We were 2000, the number standing cannot be more than a hundred.
We had arrived at the front yesterday from England.
We muster, and push on.
This is the story of the beginning of my war.

The Last Templar

From my 1st book, Pieces of my Mind Volume 1: A Mixed Genre Collection.

A chalice raised to my lips, red wine slipping over the brim, drops of ruby red like pearled blood, running down my chin, dripping onto my white tunic, adding a bright red stain next to the red cross emblazoned on my chest.

The wine tart, sliding down my throat, a harsh, bitter unfermented grape, raw, it burns as it absolves my sins.

On my knees, bread placed upon my tongue, dissolving like acidic flesh, I am cleansed with the certainty of duty, to the death, and to the glory of my order.

The Royal Arches loom above my head, keystones bearing the weight of our history, the cathedral dark and damp, with sconces burning with an oily smoke, the vaulted ceiling as black as the burnt souls of the Damned from whom we cleaved from flesh.

Rising, hands upon the blade guards of my broadsword, the pommel leather bound and cured by the blood of the Enemy, I rise to my feet, the cold damp of the rough hewn stone felt through the thin soles of my leather boots and seeping through the wrapped leggings into my cramped leg muscles.

I stand, my armour clanging with the effort, chain  mail clinking, then silence, my words of prayer whispered into the darkness of this holy place.

I grasp the pommel of my sword, and with a mighty roar, throws flexed with muscle memory, swing it above my head, the shining steel whistling in the frigid air, the combination of raw steel and the hissing promise of death, sounding like whispering angels intent on their lethal purpose.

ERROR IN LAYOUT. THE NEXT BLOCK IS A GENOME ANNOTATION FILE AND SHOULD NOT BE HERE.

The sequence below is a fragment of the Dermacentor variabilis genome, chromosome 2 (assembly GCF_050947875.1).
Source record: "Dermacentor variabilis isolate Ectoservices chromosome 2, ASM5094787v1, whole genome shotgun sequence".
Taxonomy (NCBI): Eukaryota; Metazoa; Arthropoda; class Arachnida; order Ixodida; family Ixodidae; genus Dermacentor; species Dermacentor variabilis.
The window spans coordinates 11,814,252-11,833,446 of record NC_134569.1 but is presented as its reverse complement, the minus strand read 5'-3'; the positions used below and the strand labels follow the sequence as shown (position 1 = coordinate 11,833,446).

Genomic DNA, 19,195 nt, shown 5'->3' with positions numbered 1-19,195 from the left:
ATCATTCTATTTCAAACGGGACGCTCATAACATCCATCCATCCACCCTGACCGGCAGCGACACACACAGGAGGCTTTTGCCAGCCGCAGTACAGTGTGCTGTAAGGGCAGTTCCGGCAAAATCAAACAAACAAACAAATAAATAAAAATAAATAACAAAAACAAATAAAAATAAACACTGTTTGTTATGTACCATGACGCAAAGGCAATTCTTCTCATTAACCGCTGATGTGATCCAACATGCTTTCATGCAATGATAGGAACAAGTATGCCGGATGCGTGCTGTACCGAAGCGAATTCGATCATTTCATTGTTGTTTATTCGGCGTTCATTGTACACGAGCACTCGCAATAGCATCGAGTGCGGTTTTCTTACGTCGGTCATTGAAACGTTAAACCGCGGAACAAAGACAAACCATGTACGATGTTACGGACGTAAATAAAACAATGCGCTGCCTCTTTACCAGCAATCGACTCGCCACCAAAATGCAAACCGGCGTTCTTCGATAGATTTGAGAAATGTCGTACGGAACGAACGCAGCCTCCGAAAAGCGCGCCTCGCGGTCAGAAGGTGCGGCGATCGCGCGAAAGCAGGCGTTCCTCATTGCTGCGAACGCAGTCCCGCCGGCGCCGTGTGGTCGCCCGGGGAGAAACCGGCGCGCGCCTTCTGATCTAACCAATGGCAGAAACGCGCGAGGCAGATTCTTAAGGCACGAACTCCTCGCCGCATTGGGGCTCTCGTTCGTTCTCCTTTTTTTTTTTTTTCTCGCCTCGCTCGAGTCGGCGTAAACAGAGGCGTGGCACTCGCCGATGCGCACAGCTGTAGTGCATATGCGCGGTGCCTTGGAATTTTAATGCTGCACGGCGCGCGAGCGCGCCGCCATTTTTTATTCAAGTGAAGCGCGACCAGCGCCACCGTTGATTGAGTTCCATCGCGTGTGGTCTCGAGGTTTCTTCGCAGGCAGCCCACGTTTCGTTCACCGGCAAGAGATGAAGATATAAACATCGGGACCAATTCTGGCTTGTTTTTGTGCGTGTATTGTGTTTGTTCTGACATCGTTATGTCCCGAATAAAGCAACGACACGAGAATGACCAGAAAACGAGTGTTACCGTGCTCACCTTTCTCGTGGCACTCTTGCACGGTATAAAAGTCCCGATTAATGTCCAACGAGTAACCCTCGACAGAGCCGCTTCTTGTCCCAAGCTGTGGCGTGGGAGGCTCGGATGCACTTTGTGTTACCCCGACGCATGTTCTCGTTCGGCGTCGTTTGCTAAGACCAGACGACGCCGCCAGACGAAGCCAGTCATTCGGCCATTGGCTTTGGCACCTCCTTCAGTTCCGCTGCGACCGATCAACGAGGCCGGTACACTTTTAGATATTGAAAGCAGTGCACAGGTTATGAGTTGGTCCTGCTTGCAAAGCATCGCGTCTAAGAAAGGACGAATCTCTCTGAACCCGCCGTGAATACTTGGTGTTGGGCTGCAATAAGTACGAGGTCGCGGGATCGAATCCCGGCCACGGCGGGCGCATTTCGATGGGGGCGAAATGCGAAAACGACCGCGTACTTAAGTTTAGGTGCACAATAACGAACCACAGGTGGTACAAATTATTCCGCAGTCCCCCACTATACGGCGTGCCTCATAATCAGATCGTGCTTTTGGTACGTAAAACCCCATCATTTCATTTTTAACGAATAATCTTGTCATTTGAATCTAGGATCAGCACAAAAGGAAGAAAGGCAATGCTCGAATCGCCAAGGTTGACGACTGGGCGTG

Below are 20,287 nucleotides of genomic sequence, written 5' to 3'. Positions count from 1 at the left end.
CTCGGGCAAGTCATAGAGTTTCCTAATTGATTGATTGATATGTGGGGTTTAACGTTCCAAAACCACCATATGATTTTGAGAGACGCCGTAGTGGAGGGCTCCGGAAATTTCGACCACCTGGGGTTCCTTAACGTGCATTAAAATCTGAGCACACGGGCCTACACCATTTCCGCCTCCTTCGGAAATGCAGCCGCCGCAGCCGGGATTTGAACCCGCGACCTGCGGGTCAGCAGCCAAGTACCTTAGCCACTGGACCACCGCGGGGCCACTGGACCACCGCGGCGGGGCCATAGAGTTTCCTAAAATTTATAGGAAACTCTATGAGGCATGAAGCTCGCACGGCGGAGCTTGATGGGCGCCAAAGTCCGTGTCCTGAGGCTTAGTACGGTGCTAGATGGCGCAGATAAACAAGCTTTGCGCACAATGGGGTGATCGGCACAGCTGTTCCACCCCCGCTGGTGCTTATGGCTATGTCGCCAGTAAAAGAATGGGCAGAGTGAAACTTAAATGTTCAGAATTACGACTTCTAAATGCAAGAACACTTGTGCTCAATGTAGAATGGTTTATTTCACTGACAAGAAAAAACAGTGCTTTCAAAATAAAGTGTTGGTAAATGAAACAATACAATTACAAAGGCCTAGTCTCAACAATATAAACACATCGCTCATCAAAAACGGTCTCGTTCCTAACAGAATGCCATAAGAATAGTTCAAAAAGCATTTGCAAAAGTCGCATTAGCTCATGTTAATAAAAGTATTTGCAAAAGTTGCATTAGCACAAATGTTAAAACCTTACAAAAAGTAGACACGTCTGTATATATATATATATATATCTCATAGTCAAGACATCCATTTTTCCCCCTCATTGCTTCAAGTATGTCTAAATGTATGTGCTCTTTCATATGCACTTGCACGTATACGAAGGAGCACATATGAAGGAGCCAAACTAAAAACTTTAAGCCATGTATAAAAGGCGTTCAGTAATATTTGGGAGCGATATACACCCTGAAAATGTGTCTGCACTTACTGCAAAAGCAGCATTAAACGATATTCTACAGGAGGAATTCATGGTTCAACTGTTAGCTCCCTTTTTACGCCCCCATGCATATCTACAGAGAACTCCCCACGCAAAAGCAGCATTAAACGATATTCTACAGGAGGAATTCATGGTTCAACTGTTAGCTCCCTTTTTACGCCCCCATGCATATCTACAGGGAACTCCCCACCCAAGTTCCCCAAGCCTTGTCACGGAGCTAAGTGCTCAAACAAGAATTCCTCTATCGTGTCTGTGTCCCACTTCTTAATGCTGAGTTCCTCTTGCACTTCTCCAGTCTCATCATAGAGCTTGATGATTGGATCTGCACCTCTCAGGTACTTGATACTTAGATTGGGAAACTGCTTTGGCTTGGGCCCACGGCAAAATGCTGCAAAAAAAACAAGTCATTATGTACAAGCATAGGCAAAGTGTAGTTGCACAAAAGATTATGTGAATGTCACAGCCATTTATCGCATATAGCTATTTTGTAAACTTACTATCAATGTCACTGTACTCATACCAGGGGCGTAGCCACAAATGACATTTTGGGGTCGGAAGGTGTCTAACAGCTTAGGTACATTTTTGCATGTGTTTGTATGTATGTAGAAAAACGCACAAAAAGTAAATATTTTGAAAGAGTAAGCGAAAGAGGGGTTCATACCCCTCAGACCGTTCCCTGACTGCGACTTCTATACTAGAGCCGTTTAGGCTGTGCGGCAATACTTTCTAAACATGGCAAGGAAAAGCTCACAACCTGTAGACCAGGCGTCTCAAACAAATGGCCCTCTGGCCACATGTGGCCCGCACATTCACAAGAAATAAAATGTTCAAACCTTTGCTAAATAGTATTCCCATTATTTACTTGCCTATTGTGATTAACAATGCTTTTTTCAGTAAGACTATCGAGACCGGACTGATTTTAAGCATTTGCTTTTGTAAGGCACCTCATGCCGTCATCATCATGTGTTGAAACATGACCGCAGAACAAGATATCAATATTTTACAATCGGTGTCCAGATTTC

As blade meets flesh, rending limb from torso, and heads roll from shoulders in a bloody spray of contrition, covering my tunic with the crimson stain of iniquity, of the ultimate sin.

Howling with the power of the unholy possession, I cast off my helmet and visor, my hands guiding my blade as if possessed.


I stand in the dark, the blood of my duty flowing at my feet, stones awash with the tide with the blood of my countrymen, of damnation I am certain.

I stand here, the last of my kind, the blood of my faith pouring down my arms and sides, mixing with that of my brethren, mortal wounds drain me, as I sink to my knees, sword point embedded in the stone.

As I fall, with the last of my strength, I lean my weight upon my glade, and with an echoing crack that could be heard in Heaven, my blade snaps in two.

As my body strikes the stone, before darkness sets in for my eternal damnation, I rest easy in the knowledge that our legend will stand the test of time, and no more will our faith and duty be betrayed by Kings.

As with my sword, I break the last bonds with treachery, my duty now only to atone for the blood that stains my palms, feet and tunic, so saturated, that the crimson cross is no more, invisible, deceived by the unholy alliance of greed and expediency.

Death greets me with a gentle hand, and with my last breath, I surrender myself to Judgement.

So mote it be.